The pension plan herd has broken up

The largest pension plan sponsors in the US do not all invest the same; the herd mentality associated with many investor groups does not hold sway here.
We're not all the same
The largest pension plan sponsors in the US do not all invest the same; the herd mentality associated with many investor groups does not hold sway here.
We're not all the same

Many investor groups are highly sensitive to peer-relative results and as a result, there can be a herd mentality in their chosen investment strategies. But large corporate pension plans in the U.S. have moved away from that mentality over the past ten years.


The $20 billion club and investment strategy

Earlier this month, I looked at the funded status of the $20 billion club (our name for the largest pension plan sponsors in the U.S.), as disclosed in their annual SEC filings. In this post, I take a closer look at the investment strategies of those plans, drawing from detailed analysis of the 10-K reports by Justin Owens.

For me, the most striking feature is the divergence between the investment approaches. Once upon a time, pension plans paid a lot of attention to peer group comparisons. At the end of this post, I append a short opinion piece that I wrote in 2006, which begins “I believe we’ll see a breakup of the pension plan herd”. It’s (almost) ten years since then—a long ten years—and much has changed. Re-reading it today, I am struck not by the fact that the breakup of the herd did indeed occur, but by the memory that when I wrote that piece, it felt like I was overstating what was really possible, stretching the truth to make my point. In the event, it was not overstated at all.

Among the twenty corporations in the $20 billion club, we today see significant differences in just about every aspect of investment strategy:

  • Return-seeking vs. liability hedging: Ford’s U.S. plans have 77% of their assets invested in fixed income, and just 7% in listed equity. Johnson & Johnson has 79% of their worldwide pension assets invested in equity, just 21% in fixed income.
  • Global or domestic bias: over half of UPS’s U.S. plan equity assets are international. Honeywell’s U.S. plan equity assets are 76% domestic.
  • Real estate: Dow, Northrop Grumman and Verizon each have around 10% of worldwide pension assets invested in real estate. Exxon Mobil has none.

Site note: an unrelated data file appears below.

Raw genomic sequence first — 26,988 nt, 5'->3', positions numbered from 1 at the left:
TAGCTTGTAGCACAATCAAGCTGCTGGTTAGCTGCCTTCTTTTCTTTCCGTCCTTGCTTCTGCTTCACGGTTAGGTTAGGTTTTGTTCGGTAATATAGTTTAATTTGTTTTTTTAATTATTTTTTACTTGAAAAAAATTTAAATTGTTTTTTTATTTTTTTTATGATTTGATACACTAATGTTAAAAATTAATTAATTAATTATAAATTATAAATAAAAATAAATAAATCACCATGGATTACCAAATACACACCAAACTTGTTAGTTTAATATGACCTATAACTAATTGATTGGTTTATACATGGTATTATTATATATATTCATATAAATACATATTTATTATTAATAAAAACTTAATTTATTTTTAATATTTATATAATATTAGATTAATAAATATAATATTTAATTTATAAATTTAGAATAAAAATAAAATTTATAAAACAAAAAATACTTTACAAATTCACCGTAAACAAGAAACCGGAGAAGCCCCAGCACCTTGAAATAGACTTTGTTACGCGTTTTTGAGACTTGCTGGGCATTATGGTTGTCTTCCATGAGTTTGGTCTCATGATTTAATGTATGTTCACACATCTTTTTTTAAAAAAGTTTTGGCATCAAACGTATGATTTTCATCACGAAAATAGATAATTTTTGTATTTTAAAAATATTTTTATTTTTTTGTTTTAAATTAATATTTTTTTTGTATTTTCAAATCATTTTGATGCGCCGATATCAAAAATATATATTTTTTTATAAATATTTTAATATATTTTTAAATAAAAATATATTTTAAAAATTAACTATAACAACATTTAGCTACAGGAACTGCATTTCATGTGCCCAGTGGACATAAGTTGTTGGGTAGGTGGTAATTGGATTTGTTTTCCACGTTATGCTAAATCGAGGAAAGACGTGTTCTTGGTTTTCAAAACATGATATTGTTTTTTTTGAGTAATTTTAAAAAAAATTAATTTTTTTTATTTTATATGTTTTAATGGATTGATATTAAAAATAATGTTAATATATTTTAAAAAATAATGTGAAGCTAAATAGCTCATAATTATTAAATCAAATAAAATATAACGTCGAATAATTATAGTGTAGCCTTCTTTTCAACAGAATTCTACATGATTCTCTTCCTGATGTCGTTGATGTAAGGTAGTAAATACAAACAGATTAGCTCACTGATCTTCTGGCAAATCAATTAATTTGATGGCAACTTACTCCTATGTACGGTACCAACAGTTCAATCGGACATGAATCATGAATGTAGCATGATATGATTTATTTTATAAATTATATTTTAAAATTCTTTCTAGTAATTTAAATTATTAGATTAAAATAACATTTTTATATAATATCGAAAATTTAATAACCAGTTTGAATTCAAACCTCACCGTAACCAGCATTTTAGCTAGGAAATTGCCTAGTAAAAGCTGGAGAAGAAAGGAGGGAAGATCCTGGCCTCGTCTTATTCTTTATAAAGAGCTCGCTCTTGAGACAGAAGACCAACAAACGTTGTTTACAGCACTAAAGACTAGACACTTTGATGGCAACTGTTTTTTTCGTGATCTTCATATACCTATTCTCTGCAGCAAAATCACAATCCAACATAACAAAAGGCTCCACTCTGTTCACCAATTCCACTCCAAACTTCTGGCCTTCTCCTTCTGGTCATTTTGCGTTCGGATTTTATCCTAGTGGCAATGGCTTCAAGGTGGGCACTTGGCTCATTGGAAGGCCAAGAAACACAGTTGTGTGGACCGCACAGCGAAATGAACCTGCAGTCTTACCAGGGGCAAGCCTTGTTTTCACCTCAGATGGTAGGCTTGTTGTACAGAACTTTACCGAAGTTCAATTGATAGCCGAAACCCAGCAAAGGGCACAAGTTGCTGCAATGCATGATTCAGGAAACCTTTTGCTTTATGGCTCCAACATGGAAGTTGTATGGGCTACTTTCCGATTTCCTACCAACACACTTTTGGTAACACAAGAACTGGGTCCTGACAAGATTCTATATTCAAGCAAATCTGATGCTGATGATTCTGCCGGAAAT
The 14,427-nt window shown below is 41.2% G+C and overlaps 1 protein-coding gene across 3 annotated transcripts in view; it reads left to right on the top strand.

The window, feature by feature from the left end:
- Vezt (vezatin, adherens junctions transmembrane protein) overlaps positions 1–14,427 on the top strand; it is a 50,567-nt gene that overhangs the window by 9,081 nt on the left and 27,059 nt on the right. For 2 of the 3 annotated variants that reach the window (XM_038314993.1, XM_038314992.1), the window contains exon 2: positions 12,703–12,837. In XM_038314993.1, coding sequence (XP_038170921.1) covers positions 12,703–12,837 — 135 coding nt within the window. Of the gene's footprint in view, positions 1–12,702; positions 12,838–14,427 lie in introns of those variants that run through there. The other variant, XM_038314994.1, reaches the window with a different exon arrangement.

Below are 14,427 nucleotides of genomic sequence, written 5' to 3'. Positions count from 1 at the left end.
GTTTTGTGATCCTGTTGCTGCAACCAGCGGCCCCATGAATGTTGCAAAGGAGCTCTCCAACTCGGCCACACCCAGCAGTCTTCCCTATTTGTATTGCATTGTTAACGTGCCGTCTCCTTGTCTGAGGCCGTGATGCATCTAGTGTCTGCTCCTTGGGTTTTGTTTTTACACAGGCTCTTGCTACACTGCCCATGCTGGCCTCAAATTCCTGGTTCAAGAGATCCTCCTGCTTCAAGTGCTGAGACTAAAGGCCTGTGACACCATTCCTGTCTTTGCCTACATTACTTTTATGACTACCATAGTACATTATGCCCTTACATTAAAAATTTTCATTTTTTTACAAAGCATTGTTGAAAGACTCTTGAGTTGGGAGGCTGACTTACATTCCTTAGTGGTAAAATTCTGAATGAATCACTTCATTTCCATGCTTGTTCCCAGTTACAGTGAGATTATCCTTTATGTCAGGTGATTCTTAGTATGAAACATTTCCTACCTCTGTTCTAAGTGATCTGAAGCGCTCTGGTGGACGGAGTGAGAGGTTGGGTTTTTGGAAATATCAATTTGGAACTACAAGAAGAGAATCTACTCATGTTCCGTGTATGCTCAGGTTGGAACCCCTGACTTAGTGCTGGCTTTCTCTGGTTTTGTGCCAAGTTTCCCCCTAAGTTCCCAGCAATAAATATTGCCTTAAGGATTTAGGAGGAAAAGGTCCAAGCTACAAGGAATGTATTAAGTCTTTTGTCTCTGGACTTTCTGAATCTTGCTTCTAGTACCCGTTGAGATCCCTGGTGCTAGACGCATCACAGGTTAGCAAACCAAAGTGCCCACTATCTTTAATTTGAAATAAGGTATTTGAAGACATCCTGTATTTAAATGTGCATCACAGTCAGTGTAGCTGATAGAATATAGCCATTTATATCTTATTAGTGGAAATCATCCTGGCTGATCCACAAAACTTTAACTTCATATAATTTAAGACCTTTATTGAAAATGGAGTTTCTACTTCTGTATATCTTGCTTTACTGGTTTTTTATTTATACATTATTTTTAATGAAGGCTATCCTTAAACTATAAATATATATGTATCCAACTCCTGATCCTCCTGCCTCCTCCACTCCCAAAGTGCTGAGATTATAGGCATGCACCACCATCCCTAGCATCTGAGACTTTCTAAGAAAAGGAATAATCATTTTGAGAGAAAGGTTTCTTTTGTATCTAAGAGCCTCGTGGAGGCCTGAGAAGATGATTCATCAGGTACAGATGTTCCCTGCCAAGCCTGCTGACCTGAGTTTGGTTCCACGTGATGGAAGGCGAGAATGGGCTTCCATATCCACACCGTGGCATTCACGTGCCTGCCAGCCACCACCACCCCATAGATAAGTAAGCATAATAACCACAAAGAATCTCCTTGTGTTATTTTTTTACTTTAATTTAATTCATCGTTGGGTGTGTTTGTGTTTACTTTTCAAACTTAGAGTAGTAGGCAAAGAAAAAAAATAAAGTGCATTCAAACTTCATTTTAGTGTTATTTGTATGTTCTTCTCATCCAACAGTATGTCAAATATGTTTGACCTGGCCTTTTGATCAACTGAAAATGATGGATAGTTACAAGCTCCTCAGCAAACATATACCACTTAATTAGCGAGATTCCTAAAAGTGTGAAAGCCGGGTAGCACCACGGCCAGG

• Private equity: Verizon has a 19% allocation to private equity; Federal Express less than 1%.
  • Hedge funds: Over 12% of UPS’s pension assets are invested in hedge funds. Five club members have no allocation.

So these plans’ investment decisions are clearly being driven by factors other than a desire to track the broader peer group behavior, and that has to be a good thing.

Other herds remain intact

Although the herd mentality has been broken among large corporate pension plan sponsors, herding remains a feature in many areas of investment: among individual investors; among non-profits; among public pensions.

And even among corporate pension plans, herding behavior can be seen in other decisions that are made, frequently with good reason. For example, one notable feature of plan accounts this year has been a shift toward the use of the full yield curve for pension cost accounting. AT&T made that change in 2015, following which the large audit firms asked the SEC for their view on the acceptability of the approach. Largely as a result of the favorable response to that inquiry, at least eight other members of the $20 billion club are making the same change in 2016. So the herd is alive and well in some regards.

But when it comes to investment strategy, the pension plan herd has broken up.

Appendix: A look to the future: 2006 style

Bob Collie’s opinions from the Russell Pension Report 2007

“I believe we’ll see a breakup of the pension plan herd.  Corporate pension plans have for decades tended to pursue similar objectives, adopt similar asset allocation policies, and rely on similar strategies.  But change is being driven by a number of different pressures, and these pressures are going to push different plans in different directions.  The impact of the Pension Protection Act of 2006 will be different for a well-funded plan than for one designated “at risk,” and it will be different for a corporation which is sensitive to cash flow than for one primarily concerned about earnings.  For the latter, it will be the new accounting rules that are the dominant consideration.

The responses of corporations to today’s environment will vary depending on their industry, culture, employee attitudes, unionization and workforce mobility.

Some organizations will turn to 100% bond strategies and others to swap contracts: organizations will likely try a variety of liability-matching strategies.  Other corporations will re-focus on return seeking.  A few will abandon their traditional caution and instead look to endowments and foundations as their model, aggressively pursuing innovation and the leading edge.  Derivative overlay accounts may become the norm for medium and large plans.  (The question of whether the use of derivatives should be permitted at all is long overdue being consigned to history).

As these new paths are trodden, there will be successes and failures.  One obvious point of danger is the question of plan performance reporting in a liability matching environment.  Some may well slip up on that.  Other pitfalls no doubt await those heading out into new territory.

In due course, the herd may well regroup; herds generally do.  Some strategies will stand the test of time better than others, and a new normal may emerge.  But the next few years will see pension plans moving in different directions and testing new ideas more than ever before.  It’s going to be an interesting time.”


USI-23873-12-19

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